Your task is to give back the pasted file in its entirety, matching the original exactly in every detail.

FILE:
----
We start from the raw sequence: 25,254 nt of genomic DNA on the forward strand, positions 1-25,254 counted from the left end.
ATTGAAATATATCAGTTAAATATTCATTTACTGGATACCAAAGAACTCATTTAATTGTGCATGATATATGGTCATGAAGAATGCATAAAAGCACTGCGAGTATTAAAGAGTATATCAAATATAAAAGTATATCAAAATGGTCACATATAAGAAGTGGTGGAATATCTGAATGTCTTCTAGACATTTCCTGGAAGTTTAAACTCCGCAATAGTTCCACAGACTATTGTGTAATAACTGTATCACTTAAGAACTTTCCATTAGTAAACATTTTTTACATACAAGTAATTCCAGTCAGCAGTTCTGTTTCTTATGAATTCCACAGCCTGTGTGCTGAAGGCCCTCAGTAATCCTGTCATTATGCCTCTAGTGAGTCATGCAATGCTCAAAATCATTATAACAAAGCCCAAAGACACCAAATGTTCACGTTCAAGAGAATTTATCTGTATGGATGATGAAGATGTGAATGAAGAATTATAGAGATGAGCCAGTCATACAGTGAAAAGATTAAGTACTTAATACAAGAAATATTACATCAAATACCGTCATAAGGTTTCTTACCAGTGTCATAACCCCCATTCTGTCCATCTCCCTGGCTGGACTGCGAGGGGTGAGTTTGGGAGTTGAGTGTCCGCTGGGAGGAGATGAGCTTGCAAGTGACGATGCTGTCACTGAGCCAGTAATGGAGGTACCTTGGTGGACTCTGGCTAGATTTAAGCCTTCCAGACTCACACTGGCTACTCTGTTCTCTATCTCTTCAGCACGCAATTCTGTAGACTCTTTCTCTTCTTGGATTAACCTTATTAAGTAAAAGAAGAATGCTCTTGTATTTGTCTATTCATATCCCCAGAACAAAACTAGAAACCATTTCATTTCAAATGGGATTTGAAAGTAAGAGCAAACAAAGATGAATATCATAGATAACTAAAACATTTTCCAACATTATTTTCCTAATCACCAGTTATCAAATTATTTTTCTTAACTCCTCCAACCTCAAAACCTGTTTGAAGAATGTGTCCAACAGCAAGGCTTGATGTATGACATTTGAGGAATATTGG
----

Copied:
We start from the raw sequence: 25,254 nt of genomic DNA on the forward strand, positions 1-25,254 counted from the left end.
ATTGAAATATATCAGTTAAATATTCATTTACTGGATACCAAAGAACTCATTTAATTGTGCATGATATATGGTCATGAAGAATGCATAAAAGCACTGCGAGTATTAAAGAGTATATCAAATATAAAAGTATATCAAAATGGTCACATATAAGAAGTGGTGGAATATCTGAATGTCTTCTAGACATTTCCTGGAAGTTTAAACTCCGCAATAGTTCCACAGACTATTGTGTAATAACTGTATCACTTAAGAACTTTCCATTAGTAAACATTTTTTACATACAAGTAATTCCAGTCAGCAGTTCTGTTTCTTATGAATTCCACAGCCTGTGTGCTGAAGGCCCTCAGTAATCCTGTCATTATGCCTCTAGTGAGTCATGCAATGCTCAAAATCATTATAACAAAGCCCAAAGACACCAAATGTTCACGTTCAAGAGAATTTATCTGTATGGATGATGAAGATGTGAATGAAGAATTATAGAGATGAGCCAGTCATACAGTGAAAAGATTAAGTACTTAATACAAGAAATATTACATCAAATACCGTCATAAGGTTTCTTACCAGTGTCATAACCCCCATTCTGTCCATCTCCCTGGCTGGACTGCGAGGGGTGAGTTTGGGAGTTGAGTGTCCGCTGGGAGGAGATGAGCTTGCAAGTGACGATGCTGTCACTGAGCCAGTAATGGAGGTACCTTGGTGGACTCTGGCTAGATTTAAGCCTTCCAGACTCACACTGGCTACTCTGTTCTCTATCTCTTCAGCACGCAATTCTGTAGACTCTTTCTCTTCTTGGATTAACCTTATTAAGTAAAAGAAGAATGCTCTTGTATTTGTCTATTCATATCCCCAGAACAAAACTAGAAACCATTTCATTTCAAATGGGATTTGAAAGTAAGAGCAAACAAAGATGAATATCATAGATAACTAAAACATTTTCCAACATTATTTTCCTAATCACCAGTTATCAAATTATTTTTCTTAACTCCTCCAACCTCAAAACCTGTTTGAAGAATGTGTCCAACAGCAAGGCTTGATGTATGACATTTGAGGAATATTGG